When Good Morning Vietnam came out in 1987, everyone ran around in their happy pants, dancing and chortling and waking up their parents at 6:00 am with jokes about how hot and wet the jungle was, talking about when their friends were dying in it. Robin Williams was the reason. He spouted so much improvisational insanity as Armed Forces Radio Service DJ Adrian Cronauer that he earned himself an Academy Award nomination for Best Actor.
But he lost to Michael Douglas’ oozing Gordon Gecko in Wall Street.
Deservedly so, too, even if that was a soft year for lead actors — because here’s the thing:
Good Morning Vietnam is not that good a film. Robin Williams isn’t that great in it.
Stop sputtering. I just watched the film again, for the first time since 1987, and what I say is true.
Robin Williams, yes, is quite funny in this, doing his Robin Williams impersonation. He completely nails Willaims’ manic ability to mimic voices, spout insane non sequiturs, and produce concentrated vim. Alas, Cronauer’s unhinged broadcasts only comprise a small part of the film — and they’re not particularly pertinent to what passes for a plot.
In case you don’t recall, Good Morning Vietnam‘s story is extremely thin. A DJ is brought from Crete to Saigon to entertain troops in 1965, as the conflict in Vietnam is building into war. Cronauer clashes with his humorless superiors, who do not appreciate his insouciance. He wins the adoration of his more-Earthbound colleagues. He chases the first girl he sees — a local — and learns a little about Viet Nam through his interactions with her and her family. Then, in what’s supposed to be a sad ending, he realizes he knows very little and gets sent home on a commercial flight, where presumably he will not be blown up or shot in the face or slowly eaten away by fear in the hot and wet jungle.
Watching Good Morning Vietnam again, it’s both hard not to appreciate how funny Robin Williams was and how this performance of his — of a character with little in the way of motivation or meat — barely scratches the surface of his capabilities. Since this film came out in 1987, Robin Williams’ made The Fisher King, World’s Greatest Dad, and Good Will Hunting. In roles in pictures such as these he inhabited characters with much greater range and depth. His emotional core — that which underpins and fuels his comedy — goes down deep into the black.
Here, you sense that, but that’s all.
Whatever you think of Good Will Hunting — in comparison — Williams well deserved the Oscar he took home there for his turn as Dr. Sean Maguire. That character’s struggle with the death of his wife, his fraught relationship with his more successful colleague, and his sparring with Matt Damon’s Will Hunting — it’s unsheltered, powerful work. Good Morning Vietnam avails itself of little of this potential. There’s a scene where Cronauer gets coaxed into entertaining troops, and another when he confronts his own naivety in the face of duplicity, but these feints at drama are only suggestive.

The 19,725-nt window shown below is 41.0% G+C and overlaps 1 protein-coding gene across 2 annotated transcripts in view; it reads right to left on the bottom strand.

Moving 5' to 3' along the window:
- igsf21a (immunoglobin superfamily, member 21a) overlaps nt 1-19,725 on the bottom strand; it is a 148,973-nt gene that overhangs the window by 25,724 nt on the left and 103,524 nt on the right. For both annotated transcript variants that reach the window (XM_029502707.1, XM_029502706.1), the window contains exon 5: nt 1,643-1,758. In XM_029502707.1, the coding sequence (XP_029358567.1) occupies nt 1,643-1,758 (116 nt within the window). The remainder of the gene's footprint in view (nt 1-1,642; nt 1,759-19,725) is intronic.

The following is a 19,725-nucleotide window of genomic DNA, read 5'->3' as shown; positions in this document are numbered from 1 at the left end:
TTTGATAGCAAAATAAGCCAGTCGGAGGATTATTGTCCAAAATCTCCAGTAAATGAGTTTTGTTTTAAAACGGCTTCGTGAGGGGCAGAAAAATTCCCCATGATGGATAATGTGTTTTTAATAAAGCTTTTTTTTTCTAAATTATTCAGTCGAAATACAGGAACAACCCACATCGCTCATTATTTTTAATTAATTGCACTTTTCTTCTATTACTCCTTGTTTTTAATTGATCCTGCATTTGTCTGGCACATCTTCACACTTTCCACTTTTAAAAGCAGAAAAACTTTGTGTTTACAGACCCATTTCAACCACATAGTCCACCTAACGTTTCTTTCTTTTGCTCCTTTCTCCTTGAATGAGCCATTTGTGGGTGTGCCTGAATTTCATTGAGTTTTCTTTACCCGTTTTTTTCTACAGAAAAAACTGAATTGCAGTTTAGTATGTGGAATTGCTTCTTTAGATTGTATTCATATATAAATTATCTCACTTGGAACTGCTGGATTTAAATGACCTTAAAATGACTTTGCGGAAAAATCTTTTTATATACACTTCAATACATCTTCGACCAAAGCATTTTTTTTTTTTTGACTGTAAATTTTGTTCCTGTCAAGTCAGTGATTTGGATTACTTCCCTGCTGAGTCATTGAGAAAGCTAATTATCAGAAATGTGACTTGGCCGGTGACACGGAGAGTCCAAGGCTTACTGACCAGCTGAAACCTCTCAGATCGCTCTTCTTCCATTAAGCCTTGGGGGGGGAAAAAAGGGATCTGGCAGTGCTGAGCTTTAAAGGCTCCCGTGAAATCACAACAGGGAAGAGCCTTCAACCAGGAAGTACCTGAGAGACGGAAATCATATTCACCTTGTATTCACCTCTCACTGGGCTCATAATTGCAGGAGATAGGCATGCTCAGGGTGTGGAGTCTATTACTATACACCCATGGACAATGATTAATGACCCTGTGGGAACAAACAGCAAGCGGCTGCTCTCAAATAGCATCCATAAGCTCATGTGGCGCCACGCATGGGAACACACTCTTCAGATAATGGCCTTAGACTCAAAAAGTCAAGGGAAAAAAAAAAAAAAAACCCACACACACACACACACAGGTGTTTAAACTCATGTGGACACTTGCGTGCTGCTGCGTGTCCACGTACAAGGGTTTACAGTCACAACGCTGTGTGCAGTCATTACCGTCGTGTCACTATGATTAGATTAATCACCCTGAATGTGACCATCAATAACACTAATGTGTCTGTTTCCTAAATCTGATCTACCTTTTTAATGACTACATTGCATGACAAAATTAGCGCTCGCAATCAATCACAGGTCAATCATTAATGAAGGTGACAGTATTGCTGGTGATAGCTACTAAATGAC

And about the funny. If what you want to see is Robin Williams being funny, why bother intercutting his genius improvisation with endless, Hallmark card montages of army life in Viet Nam? The man is funnier, without interruption, in far more places than one can list.
So Good Morning Vietnam reminded us of — or perhaps introduced a few of us to — Robin Williams. That explains why we liked it then, but not why we should still like it today.
And we should still like it today.
It isn’t a great film. Robin Williams does far superior work in many other movies. But Good Morning Vietnam has Bruno Kirby and Bruno Kirby is what makes Good Morning Vietnam worth watching.
Among a talented cast of supporting actors — J.T. Walsh, Forest Whittaker, Robert Wuhl, and Richard Edson — Kirby’s flawlessly unfunny performance as Second Lieutenant Steven Hauk is hysterical. It is far funnier than anything that comes out of Williams’ mouth or brain in Good Morning Vietnam.
Kirby doesn’t get the attention Robin Williams did. He rarely receives the applause Billy Crystal hoards But Kirby’s straight man slays. While Williams’ Cronauer extemporizes comedy about celebrities and situations, Lt. Hauk stands there, genuinely unamused, insisting that HE is the funny one.
He’s right. Hauk’s total lack of humor, his self-serious demeanor, his wall of protective delusion — this is the funniest thing about Good Morning Vietnam. I am sorry they never made a sequel of just Hauk doing his polka/comedy radio show, knowing in his heart that he’s funny.
They say drama is easy; that it’s comedy that’s hard. I think, to take it a step further, that it’s comedy disguised as drama that’s the hardest. To play a role straight and let the absurdity speak for itself; this takes control and commitment and talent.
I’m still lamenting the death of Robin Williams. But Bruno Kirby died in 2006 of leukemia when he was only 56. He was the young Clemenza in The Godfather Part II. He played — again, straight — Jess in When Harry Met Sally seriously suggesting ‘baby fish mouth,’ as you surely remember. In City Slickers, It’s Garry Shandling’s Show, This Is Spinal Tap, Tin Men, and others Bruno Kirby quietly carried the weight. You may not have taken note, but he was there.
And even though he didn’t demand attention, he knew he was funny, in his heart. And he was right.